Telling stories with data.

Jonah Keri writes about baseball for a living. For many of you, that alone is a disqualifying sin. And so, despite the fact that Keri is very good at his job, you’re not going to read any more of this post. That’s fair enough. But for those of you who care about the relationship between numbers and narrative, it’s worth taking some time — time not to read what I have to say, but to read what Keri writes (that link above is as good a place as any to start).

I say that because Keri seems to understands two things: first, that so-called advanced stats, data produced by an ascendant generation of sports analysts — many of whom toil in the long shadow of the great Bill James — who use numbers to paint a much clearer and more complete picture of athletic success and failure, and who, in the process, are changing the landscape of sports, can tell very powerful stories; and second, that traditional narrative remains incredibly compelling and can be enhanced by the inclusion of advanced stats.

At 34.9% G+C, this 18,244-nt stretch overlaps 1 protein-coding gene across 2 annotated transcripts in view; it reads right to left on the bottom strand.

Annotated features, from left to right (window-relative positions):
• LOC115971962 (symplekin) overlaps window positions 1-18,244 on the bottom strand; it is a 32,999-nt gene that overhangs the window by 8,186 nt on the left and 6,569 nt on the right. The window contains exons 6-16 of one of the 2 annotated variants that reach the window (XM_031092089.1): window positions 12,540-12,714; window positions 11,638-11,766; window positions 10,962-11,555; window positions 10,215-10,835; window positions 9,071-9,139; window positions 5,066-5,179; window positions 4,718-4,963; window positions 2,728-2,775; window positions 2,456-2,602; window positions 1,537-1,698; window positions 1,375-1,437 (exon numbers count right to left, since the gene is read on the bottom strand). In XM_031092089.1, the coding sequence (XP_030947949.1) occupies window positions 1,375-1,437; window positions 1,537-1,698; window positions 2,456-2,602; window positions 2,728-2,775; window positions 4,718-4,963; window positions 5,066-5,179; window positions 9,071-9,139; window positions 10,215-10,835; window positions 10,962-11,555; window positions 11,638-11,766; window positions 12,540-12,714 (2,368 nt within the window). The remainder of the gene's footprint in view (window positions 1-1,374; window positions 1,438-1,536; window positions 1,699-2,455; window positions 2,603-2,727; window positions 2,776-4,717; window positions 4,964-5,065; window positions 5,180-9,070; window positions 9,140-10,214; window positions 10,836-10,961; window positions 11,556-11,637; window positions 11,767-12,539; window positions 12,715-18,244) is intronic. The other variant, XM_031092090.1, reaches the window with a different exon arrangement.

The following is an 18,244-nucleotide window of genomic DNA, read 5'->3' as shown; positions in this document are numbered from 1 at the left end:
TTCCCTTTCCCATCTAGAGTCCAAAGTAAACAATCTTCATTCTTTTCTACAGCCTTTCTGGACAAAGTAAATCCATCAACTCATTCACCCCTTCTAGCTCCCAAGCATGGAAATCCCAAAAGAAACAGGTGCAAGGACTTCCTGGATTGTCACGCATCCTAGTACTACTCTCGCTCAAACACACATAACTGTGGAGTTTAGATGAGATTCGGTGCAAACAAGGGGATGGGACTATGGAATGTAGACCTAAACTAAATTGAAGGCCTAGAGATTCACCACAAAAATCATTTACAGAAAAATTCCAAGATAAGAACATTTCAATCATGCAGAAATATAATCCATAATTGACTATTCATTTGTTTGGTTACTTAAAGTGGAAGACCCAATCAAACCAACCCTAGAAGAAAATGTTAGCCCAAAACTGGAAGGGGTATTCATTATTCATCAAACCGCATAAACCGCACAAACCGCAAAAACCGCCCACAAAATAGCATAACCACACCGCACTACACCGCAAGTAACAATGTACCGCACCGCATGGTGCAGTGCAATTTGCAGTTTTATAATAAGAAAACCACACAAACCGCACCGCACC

In other words, Keri is using data, complex data generated by very smart people, as a complement to his storytelling chops, as a kind of plot point in his well-told tales, rather than as the protagonist in the yarns he spins. One can contrast what he’s doing to, say, Bill Barnwell, who, though also very talented, sometimes seems to use his articles like a bucket into which he pours as much data as he possibly can, until finally the advanced stats spill all over the floor. I think that style maybe works for truly dedicated stat heads, but it’s pretty difficult to read for people who are used to (and fond of) more traditional storytelling.

Anyway, the upshot is that Keri’s style may be an applicable model for historians who conceptualize themselves as social scientists, convinced of the power of data-driven analysis, but also as more traditional humanists, eager to tell a story that people will want to read.

Leave a Reply